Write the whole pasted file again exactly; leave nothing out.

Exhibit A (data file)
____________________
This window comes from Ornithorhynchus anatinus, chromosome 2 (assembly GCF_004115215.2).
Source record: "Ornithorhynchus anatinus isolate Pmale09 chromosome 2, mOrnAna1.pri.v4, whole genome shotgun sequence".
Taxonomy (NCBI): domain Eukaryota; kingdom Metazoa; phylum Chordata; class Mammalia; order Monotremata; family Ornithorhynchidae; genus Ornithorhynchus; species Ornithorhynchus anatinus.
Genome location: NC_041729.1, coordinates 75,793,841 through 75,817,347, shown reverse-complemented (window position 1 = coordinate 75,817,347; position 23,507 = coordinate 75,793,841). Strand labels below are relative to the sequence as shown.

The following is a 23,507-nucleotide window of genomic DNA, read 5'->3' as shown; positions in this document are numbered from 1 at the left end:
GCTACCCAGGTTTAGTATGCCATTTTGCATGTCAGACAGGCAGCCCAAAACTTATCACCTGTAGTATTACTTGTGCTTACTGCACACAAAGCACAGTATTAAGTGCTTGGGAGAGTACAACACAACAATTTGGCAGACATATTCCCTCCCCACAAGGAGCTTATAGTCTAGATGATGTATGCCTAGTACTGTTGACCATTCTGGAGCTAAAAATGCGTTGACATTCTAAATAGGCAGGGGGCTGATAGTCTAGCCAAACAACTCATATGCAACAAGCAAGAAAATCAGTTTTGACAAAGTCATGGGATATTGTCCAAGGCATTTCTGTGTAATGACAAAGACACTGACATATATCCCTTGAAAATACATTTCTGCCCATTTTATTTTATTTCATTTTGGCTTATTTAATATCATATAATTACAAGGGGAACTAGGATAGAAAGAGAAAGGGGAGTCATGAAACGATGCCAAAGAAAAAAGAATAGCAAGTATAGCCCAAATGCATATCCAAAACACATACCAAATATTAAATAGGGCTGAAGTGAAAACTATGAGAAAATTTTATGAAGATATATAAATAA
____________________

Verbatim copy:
This window comes from Ornithorhynchus anatinus, chromosome 2 (assembly GCF_004115215.2).
Source record: "Ornithorhynchus anatinus isolate Pmale09 chromosome 2, mOrnAna1.pri.v4, whole genome shotgun sequence".
Taxonomy (NCBI): domain Eukaryota; kingdom Metazoa; phylum Chordata; class Mammalia; order Monotremata; family Ornithorhynchidae; genus Ornithorhynchus; species Ornithorhynchus anatinus.
Genome location: NC_041729.1, coordinates 75,793,841 through 75,817,347, shown reverse-complemented (window position 1 = coordinate 75,817,347; position 23,507 = coordinate 75,793,841). Strand labels below are relative to the sequence as shown.

The following is a 23,507-nucleotide window of genomic DNA, read 5'->3' as shown; positions in this document are numbered from 1 at the left end:
GCTACCCAGGTTTAGTATGCCATTTTGCATGTCAGACAGGCAGCCCAAAACTTATCACCTGTAGTATTACTTGTGCTTACTGCACACAAAGCACAGTATTAAGTGCTTGGGAGAGTACAACACAACAATTTGGCAGACATATTCCCTCCCCACAAGGAGCTTATAGTCTAGATGATGTATGCCTAGTACTGTTGACCATTCTGGAGCTAAAAATGCGTTGACATTCTAAATAGGCAGGGGGCTGATAGTCTAGCCAAACAACTCATATGCAACAAGCAAGAAAATCAGTTTTGACAAAGTCATGGGATATTGTCCAAGGCATTTCTGTGTAATGACAAAGACACTGACATATATCCCTTGAAAATACATTTCTGCCCATTTTATTTTATTTCATTTTGGCTTATTTAATATCATATAATTACAAGGGGAACTAGGATAGAAAGAGAAAGGGGAGTCATGAAACGATGCCAAAGAAAAAAGAATAGCAAGTATAGCCCAAATGCATATCCAAAACACATACCAAATATTAAATAGGGCTGAAGTGAAAACTATGAGAAAATTTTATGAAGATATATAAATAA